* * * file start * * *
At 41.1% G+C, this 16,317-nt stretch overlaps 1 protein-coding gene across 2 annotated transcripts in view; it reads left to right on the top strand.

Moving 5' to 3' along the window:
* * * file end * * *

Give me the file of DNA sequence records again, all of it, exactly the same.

At 41.1% G+C, this 16,317-nt stretch overlaps 1 protein-coding gene across 2 annotated transcripts in view; it reads left to right on the top strand.

Moving 5' to 3' along the window: